Concrete, steel, brick and glass are rising up out of a 48-acre pasture just south of the Astrodome in Houston. But this is not just another commercial or residential development in this growing city and Texas’ largest city; it’s a vision to change the trajectories of thousands of lives.

Cornerstone Community℠ is under construction in Southwest Houston. The vision of Star of Hope,  a historic ministry to Houston’s homeless, Cornerstone Community will be a “transformational campus” for homeless families when its first phase is completed in 2017,  said Star of Hope President and CEO Hank Rush.

“We’ve been providing services to the homeless for 109 years, but we asked, “’How could we do it better?’  We dreamed of a place where people can come and have basic services like emergency care, recovery services, personal development, job skills and placement. So why don’t we build a community and invite some ministry partners to go further?”

To achieve the dream, Star of Hope sought out partners to help create a continuum of services that would not only provide short-term solutions to homelessness, but longer-term answers to prevent it from reoccurring and to lift families from generational poverty. Among its choices: Buckner International and New Hope Housing Inc., a well-known Houston provider of life-stabilizing, affordable, permanent housing with support services for the homeless and those living on very limited incomes.

Star of Hope finalized a partnership with Buckner in 2013 that includes the construction of a Buckner Family Hope Center as well as a Buckner Family Pathways program as part of Cornerstone Community℠, undergirding the desired range of ministries that can lead people to becoming economically self-sufficient.

“We see this project as a broad continuum of services for our families,” said Betty Nunnally, Star of Hope’s vice president of programs. “Once you have provided families with children with housing, what happens to them when they leave our program? Here they’ll be able to utilize the services of Buckner. We’re aligned; our vision is the same for the families and is anchored by strong Christian values.”

Buckner President and CEO Albert L. Reyes, agreed. “What excites me most about this partnership is how three organizations, each with different models of ministry, were able to map out a complete continuum of services, fitting the strengths of each together like a puzzle.”

By partnering with two well-known Houston ministries, he added, “Buckner will be in a stronger position to better serve Houston than we ever would have been on our own.”

The Family Hope Center will provide area families experiencing poverty, family issues and a lack of services with family assistance and community events; equip families through education, financial empowerment, child and youth development and spiritual development; and elevate families through family coaching, counseling and spiritual enrichment. It will be the fifth Hope Center in Texas and the second in Houston.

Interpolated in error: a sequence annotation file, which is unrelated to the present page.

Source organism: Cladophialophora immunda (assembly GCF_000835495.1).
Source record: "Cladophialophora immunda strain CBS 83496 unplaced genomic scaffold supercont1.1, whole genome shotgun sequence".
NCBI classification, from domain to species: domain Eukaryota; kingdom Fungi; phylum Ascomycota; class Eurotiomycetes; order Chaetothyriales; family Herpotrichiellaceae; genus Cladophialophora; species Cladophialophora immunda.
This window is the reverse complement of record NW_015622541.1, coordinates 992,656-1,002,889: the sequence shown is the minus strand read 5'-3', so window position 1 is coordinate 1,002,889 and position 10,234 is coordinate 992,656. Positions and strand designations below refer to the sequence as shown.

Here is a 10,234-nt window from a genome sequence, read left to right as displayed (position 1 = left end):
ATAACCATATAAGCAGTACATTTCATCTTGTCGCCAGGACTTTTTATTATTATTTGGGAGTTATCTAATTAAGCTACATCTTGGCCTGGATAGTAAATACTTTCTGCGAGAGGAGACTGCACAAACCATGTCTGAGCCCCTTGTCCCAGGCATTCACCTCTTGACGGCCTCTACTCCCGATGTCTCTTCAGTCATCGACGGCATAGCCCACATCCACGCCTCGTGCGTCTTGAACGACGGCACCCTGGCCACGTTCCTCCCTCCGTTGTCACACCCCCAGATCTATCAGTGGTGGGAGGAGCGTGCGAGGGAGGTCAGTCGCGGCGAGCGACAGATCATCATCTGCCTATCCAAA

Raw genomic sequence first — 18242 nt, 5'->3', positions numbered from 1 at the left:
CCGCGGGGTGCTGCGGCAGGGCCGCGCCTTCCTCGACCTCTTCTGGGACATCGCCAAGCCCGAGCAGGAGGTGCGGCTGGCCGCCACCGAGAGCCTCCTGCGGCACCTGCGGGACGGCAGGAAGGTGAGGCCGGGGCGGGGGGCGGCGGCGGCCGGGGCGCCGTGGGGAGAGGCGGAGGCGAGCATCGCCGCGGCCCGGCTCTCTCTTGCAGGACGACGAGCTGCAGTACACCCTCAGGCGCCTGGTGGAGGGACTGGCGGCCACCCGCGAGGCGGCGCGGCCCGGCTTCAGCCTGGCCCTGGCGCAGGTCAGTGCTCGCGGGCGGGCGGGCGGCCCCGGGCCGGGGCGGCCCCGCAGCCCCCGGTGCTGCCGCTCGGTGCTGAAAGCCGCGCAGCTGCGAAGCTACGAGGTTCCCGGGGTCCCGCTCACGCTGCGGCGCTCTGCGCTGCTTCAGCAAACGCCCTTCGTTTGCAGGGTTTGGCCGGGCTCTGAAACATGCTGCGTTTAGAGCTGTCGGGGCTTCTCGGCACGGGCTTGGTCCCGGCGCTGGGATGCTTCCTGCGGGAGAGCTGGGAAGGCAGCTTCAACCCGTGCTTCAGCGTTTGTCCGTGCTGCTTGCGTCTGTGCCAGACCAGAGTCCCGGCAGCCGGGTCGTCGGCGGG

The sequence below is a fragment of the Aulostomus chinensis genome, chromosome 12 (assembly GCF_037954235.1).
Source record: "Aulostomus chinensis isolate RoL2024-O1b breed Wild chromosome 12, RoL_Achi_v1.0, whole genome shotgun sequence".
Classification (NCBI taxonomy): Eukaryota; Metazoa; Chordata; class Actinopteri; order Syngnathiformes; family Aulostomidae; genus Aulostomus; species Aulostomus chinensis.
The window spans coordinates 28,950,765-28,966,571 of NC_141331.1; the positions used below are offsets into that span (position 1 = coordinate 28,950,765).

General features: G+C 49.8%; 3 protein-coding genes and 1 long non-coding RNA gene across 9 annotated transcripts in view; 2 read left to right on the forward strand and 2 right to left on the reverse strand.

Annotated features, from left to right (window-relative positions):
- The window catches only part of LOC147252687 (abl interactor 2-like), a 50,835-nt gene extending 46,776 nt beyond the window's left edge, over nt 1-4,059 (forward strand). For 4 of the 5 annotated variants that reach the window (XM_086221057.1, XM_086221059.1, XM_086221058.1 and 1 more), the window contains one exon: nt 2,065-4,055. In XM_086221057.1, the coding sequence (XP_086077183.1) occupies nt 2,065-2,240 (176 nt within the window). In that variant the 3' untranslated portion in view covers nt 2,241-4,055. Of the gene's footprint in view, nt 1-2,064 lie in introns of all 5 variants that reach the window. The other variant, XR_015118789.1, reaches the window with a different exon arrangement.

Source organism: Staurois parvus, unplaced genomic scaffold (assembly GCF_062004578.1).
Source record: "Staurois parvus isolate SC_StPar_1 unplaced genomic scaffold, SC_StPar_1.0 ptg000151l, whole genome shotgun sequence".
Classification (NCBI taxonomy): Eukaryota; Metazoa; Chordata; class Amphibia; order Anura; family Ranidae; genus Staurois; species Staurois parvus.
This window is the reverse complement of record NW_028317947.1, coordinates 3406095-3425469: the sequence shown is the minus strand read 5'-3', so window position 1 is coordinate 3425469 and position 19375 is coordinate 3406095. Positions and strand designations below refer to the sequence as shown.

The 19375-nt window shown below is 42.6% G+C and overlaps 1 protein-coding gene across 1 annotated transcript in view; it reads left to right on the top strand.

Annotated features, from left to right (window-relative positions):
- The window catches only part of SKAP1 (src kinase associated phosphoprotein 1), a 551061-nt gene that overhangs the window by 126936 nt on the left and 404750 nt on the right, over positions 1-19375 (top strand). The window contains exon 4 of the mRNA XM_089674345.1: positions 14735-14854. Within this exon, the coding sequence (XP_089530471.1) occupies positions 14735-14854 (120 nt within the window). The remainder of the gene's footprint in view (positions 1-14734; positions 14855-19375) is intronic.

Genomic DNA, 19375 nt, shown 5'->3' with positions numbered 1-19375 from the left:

Family Pathways, which is slated to be located within one of New Hope Housing’s residential areas on the east side of the campus, will provide single-parent families housing, access to child care assistance and a variety of other services. Family Pathways programs protect families from domestic abuse, financial uncertainty, homelessness and hopelessness.

“We began talking about Family Pathways and Family Hope Centers and our approach to working with families,” said Randy Daniels, Buckner vice president for program development. “A huge piece of that is affordable, safe housing and the dignity that comes with that. Hank and I talked about housing, and about partnering with New Hope.

“As we’ve talked to New Hope Housing, first through Star of Hope then directly, we found a same mind. In fact, we’ve found Houston to be innovative, with organizations willing to take some risks. I think God brought us together with the right people and the right model of services for this partnership.”

Joy Horak-Brown, president and CEO of New Hope, agreed. “There is a marvelous confluence of interest between these three organizations to create an internal continuum of care where families can enter in an emergency or by seeking programmatic assistance through Star of Hope, then to have affordable permanent housing right there on site through New Hope, and Buckner there to provide the critical programming supports, together we are lifting families out of generational poverty.”

“I’ve traveled all over the country looking at housing models for the homeless and those at risk and I have seen nothing else like this,” she said.  “I’m convinced by our three strong non-profits joining forces, we’re creating a unique, cutting edge national model that’s replicable.” 

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